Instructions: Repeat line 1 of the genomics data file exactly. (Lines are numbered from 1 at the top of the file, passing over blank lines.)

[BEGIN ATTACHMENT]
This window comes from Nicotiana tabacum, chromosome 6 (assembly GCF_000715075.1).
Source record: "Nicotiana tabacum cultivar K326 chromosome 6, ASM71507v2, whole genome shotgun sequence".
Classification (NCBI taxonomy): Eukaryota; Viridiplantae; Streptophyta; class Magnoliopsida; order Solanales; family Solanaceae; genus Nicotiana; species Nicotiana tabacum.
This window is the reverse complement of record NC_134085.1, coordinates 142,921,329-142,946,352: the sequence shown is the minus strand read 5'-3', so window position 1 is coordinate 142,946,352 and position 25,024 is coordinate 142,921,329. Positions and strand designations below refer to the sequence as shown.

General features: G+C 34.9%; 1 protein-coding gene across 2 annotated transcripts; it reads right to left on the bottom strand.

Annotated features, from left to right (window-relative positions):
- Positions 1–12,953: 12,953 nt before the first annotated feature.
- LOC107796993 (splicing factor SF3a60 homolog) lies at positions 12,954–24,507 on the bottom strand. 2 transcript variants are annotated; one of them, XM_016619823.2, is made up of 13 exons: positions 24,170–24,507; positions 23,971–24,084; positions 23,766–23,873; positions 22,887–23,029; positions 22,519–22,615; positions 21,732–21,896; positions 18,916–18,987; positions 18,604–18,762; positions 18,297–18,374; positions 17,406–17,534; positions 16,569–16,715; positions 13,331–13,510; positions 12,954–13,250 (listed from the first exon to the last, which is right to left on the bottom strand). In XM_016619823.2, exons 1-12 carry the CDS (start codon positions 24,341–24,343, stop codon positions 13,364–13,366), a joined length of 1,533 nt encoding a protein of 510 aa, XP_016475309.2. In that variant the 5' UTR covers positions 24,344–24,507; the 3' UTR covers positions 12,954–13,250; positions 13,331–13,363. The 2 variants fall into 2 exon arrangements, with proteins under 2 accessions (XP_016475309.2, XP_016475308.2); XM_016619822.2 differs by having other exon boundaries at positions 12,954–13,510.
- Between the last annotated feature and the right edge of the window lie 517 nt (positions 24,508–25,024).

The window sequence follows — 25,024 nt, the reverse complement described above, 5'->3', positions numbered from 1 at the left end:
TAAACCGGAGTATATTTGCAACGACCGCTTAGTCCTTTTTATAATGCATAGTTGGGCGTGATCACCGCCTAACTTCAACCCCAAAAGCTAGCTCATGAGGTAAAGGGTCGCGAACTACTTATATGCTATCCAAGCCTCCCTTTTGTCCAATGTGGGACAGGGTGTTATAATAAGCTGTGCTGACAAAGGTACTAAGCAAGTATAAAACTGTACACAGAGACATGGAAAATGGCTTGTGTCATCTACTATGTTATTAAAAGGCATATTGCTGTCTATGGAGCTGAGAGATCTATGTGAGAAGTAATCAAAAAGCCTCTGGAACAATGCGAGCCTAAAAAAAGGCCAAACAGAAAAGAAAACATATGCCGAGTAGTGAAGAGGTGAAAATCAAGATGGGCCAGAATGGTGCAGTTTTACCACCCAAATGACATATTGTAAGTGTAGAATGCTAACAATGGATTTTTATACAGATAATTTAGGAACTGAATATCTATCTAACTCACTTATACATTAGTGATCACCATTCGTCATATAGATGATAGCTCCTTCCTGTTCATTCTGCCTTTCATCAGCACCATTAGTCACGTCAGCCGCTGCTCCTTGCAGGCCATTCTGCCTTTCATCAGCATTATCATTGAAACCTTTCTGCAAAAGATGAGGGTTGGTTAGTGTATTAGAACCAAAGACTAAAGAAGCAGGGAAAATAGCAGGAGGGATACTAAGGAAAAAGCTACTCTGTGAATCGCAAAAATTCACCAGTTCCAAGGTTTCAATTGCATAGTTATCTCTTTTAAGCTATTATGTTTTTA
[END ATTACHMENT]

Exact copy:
This window comes from Nicotiana tabacum, chromosome 6 (assembly GCF_000715075.1).